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Development of the SEE and KNOW Series

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The concepts of SEE and KNOW began in 1963 when we observed a cradle roll class in Amarillo, Texas. We did a lot of research and correspondence with university professors who were doing some experimentation in infant learning. Research confirmed the lines of development we were pursuing – lots of singing, repetition, visuals suitable to the age group, etc. We were concentrating on infants, from birth to 2 years of age. 

Because we observed that undesirable habits and attitudes were very difficult to change as we taught primary students, and even more difficult in junior high students, it was especially interesting to read articles in the early 60's about attitudes and habits being formed as early as the first few days of life.

As research articles continued showing how the infant can learn, it became apparent that the easiest way for a child to develop desirable habits and attitudes was to keep the undesirable ones from developing. To start and encourage only desirable habits as early in life as possible became one goal. Actions that are "cute" when children are very small may be totally unacceptable and a hindrance to learning in grade school and even more destructive as they grow older.

After receiving research reports and correspondence from several research teams confirming and increasing our ideas, we began using knowledge from these reports to teach basic Bible facts and attitudes in our infant Bible classes.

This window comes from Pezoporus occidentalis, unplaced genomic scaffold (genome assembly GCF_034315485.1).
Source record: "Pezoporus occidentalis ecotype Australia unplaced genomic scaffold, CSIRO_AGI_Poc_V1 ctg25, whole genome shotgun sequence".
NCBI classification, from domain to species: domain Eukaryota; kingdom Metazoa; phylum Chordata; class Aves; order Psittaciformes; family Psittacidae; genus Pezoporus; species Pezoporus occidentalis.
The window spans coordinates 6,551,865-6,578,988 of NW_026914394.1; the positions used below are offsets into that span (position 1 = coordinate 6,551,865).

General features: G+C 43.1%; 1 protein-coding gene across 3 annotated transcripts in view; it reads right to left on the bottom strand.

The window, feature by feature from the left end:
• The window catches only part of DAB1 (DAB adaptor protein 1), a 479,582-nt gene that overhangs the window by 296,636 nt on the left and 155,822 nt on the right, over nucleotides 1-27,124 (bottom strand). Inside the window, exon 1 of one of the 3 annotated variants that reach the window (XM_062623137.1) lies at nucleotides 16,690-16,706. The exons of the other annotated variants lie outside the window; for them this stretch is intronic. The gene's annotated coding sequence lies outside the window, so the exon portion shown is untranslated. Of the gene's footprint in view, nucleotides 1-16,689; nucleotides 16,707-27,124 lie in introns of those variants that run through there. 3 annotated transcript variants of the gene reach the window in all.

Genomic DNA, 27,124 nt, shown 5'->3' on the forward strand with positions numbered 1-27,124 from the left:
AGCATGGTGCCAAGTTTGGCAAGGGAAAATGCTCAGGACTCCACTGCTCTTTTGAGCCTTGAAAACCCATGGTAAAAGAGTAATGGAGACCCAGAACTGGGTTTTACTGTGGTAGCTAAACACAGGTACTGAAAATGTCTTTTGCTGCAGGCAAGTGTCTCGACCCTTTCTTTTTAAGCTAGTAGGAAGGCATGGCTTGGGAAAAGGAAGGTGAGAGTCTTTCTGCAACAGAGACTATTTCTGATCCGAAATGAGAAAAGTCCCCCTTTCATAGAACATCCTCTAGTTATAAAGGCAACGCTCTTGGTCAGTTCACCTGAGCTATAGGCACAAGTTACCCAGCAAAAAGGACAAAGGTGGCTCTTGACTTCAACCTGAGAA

Also in the early 60's, we had observed babies in a classroom situation in Amarillo, Texas. Joan Parsons (a nursery attendant), and Palma Smiley (an educator) teamed up to do what they had observed about training and teaching infants.

From the infants themselves, we learned many, more effective ways to communicate. Singing what we wanted them to hear proved to be the best way to get attention and response. From experts on memory retention we learned that not only do infants respond to singing, but also it increases retention.

Memory experts and research teams also pointed out the value of consistency, repetition and orderliness in material presented for learning.

As we began evaluating and choosing what to teach these very open-minded infants, and knowing we could be developing life-long habits and attitudes, it became a very awesome responsibility. We had already observed how very wrong and changeable man’s methods could be.

Believing that the Creator always knows what is best for the created, we began searching in the Bible for methods as well as facts to teach infants. This search led to some major revisions in our thinking, which had been influenced and limited by man’s books.

Our basic goal became to introduce knowledge that would serve as a foundation for all other knowledge acquired later. This foundation became knowledge of God, His plan, awareness of His care, and His awesome love that sent Jesus to earth as a tiny baby. It included the knowledge of Jesus’ love and desire for us to accept the respond positively to His invitation to come to Him, and use our lives for Him.